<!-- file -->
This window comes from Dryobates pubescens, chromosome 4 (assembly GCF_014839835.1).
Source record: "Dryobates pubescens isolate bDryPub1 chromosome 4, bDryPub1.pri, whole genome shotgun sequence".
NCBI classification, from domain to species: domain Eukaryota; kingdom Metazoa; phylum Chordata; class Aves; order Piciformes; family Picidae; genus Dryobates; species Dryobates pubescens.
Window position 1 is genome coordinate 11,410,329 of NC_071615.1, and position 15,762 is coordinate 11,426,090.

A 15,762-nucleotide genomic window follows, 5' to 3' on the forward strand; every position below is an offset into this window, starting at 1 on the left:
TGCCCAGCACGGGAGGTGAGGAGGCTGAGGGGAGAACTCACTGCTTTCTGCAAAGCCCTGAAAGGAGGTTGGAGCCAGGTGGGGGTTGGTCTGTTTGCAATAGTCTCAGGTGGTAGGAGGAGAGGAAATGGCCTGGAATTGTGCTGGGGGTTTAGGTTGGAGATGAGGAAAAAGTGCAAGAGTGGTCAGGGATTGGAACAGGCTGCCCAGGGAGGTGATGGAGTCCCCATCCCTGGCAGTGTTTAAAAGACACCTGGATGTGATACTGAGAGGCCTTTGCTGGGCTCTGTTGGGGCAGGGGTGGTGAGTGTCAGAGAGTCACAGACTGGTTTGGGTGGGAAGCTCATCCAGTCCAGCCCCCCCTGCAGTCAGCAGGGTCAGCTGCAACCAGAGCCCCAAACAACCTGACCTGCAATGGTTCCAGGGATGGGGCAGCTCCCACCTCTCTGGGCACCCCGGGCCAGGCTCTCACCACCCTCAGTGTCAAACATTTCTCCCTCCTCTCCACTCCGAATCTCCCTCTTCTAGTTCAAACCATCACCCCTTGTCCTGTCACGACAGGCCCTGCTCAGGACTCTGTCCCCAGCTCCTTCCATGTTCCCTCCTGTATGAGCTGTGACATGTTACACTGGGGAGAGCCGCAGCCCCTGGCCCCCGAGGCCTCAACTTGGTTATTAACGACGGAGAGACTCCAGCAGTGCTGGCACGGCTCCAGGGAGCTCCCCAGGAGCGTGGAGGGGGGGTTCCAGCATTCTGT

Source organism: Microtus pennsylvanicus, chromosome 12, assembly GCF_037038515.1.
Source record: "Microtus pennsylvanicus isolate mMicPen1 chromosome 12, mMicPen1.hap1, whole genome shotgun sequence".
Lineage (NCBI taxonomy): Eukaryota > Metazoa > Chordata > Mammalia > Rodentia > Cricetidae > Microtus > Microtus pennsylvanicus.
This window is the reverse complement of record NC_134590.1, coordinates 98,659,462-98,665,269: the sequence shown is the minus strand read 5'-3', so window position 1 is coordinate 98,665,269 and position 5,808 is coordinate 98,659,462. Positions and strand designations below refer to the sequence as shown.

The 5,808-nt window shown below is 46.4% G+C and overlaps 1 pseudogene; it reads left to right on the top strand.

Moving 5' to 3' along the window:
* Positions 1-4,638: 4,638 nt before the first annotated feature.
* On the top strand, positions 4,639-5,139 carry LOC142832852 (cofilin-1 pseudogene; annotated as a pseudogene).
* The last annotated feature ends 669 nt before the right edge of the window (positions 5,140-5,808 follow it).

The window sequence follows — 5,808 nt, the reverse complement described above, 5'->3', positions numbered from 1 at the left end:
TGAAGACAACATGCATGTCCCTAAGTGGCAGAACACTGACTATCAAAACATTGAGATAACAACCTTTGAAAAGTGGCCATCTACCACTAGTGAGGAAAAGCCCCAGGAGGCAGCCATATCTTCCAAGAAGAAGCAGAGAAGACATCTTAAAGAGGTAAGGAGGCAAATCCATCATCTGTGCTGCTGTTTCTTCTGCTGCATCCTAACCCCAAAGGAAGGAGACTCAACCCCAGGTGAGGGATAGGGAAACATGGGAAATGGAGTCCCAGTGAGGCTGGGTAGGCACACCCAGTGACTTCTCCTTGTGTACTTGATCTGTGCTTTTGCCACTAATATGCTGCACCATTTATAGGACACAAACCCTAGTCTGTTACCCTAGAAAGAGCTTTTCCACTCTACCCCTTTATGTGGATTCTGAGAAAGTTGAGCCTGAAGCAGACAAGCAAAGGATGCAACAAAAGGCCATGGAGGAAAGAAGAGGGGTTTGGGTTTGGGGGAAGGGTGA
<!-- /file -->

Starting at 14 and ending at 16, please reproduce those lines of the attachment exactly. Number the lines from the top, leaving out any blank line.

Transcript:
* On the top strand, positions 4,639-5,139 carry LOC142832852 (cofilin-1 pseudogene; annotated as a pseudogene).
* The last annotated feature ends 669 nt before the right edge of the window (positions 5,140-5,808 follow it).

The window sequence follows — 5,808 nt, the reverse complement described above, 5'->3', positions numbered from 1 at the left end: